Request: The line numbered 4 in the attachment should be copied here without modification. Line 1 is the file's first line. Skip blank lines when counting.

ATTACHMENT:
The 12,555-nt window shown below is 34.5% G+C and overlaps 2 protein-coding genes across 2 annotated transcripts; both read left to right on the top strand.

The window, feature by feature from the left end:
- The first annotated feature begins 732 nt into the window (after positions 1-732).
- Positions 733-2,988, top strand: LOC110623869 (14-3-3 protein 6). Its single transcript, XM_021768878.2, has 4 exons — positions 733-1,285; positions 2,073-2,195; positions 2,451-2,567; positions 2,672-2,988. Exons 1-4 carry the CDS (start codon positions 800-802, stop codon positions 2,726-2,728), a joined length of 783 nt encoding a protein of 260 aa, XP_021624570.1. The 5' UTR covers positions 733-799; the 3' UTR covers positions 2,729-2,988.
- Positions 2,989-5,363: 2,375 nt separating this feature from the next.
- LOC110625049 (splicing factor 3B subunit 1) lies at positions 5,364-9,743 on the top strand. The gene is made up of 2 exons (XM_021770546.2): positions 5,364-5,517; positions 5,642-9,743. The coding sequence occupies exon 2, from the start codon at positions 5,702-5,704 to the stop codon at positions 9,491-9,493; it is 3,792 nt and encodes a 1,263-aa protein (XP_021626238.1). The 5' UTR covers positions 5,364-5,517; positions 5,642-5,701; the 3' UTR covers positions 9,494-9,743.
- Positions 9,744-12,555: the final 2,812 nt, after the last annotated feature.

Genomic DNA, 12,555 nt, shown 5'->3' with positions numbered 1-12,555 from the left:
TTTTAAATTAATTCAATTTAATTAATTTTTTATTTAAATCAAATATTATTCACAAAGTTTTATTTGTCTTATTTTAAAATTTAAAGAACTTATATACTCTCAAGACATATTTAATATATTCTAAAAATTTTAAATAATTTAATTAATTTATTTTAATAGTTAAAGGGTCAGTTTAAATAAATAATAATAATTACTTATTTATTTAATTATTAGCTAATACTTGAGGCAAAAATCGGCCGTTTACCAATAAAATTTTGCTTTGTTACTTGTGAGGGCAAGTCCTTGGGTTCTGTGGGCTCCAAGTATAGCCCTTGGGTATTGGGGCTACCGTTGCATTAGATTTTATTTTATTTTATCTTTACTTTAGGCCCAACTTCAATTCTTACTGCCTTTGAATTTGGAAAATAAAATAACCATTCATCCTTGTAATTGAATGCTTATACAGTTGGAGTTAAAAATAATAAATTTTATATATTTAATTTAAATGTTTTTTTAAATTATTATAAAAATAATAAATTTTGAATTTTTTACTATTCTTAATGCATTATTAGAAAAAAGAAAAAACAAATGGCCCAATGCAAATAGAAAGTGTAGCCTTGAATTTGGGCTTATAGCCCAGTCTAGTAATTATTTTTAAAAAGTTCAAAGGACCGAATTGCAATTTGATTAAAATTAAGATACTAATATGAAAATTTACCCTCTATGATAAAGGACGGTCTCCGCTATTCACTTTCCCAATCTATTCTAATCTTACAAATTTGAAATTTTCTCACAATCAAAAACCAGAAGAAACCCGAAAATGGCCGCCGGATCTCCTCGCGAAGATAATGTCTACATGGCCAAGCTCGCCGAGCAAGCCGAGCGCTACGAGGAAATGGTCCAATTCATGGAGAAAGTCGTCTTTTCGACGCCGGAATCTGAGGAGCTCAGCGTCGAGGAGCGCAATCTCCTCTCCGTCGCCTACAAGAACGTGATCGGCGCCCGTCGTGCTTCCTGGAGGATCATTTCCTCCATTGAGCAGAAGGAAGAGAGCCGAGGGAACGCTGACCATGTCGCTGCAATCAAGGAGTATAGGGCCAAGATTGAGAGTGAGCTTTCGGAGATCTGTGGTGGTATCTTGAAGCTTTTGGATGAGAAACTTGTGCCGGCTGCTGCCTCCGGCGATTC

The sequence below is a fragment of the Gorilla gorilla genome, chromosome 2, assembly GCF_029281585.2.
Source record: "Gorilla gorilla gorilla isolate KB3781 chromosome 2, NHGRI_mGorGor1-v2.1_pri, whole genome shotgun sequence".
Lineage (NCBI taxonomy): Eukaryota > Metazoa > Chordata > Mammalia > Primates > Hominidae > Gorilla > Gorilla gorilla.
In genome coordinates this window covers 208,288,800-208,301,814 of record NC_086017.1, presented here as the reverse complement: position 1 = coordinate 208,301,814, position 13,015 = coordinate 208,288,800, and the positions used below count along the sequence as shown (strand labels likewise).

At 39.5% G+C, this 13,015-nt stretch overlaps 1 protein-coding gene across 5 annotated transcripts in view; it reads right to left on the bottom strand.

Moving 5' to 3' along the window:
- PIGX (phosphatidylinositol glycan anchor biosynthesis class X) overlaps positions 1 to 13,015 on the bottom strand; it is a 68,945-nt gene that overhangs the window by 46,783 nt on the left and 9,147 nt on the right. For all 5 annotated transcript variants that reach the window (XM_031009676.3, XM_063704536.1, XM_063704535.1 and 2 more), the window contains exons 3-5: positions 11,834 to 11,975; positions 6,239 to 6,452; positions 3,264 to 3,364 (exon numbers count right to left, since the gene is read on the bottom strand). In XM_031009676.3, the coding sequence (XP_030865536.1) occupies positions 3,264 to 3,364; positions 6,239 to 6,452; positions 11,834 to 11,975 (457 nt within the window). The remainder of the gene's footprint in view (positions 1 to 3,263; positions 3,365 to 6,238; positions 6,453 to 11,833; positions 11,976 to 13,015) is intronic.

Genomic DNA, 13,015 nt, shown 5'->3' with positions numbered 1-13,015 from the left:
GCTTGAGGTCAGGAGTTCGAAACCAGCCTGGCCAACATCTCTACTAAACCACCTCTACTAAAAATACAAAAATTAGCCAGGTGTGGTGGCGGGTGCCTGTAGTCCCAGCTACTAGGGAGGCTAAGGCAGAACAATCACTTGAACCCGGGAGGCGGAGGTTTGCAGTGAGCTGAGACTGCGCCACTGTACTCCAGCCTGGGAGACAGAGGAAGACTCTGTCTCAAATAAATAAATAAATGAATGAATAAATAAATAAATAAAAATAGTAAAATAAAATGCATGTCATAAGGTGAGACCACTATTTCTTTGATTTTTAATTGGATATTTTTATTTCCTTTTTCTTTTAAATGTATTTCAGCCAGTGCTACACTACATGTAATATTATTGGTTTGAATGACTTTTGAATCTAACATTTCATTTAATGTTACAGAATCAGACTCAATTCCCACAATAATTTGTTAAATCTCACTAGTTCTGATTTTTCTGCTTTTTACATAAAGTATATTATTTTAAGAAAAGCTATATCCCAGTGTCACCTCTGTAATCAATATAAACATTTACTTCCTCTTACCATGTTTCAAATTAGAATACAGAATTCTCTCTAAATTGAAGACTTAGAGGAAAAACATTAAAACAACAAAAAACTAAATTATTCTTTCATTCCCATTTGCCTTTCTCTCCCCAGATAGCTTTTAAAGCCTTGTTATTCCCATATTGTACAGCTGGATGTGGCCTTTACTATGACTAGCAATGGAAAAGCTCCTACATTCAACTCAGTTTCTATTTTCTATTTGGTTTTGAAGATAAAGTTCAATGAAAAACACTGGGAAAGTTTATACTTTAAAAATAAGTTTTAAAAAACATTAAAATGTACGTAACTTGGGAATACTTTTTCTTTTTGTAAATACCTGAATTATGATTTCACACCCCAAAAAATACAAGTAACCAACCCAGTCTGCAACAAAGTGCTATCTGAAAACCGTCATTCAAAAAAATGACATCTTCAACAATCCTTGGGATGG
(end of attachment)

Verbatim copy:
- Positions 733-2,988, top strand: LOC110623869 (14-3-3 protein 6). Its single transcript, XM_021768878.2, has 4 exons — positions 733-1,285; positions 2,073-2,195; positions 2,451-2,567; positions 2,672-2,988. Exons 1-4 carry the CDS (start codon positions 800-802, stop codon positions 2,726-2,728), a joined length of 783 nt encoding a protein of 260 aa, XP_021624570.1. The 5' UTR covers positions 733-799; the 3' UTR covers positions 2,729-2,988.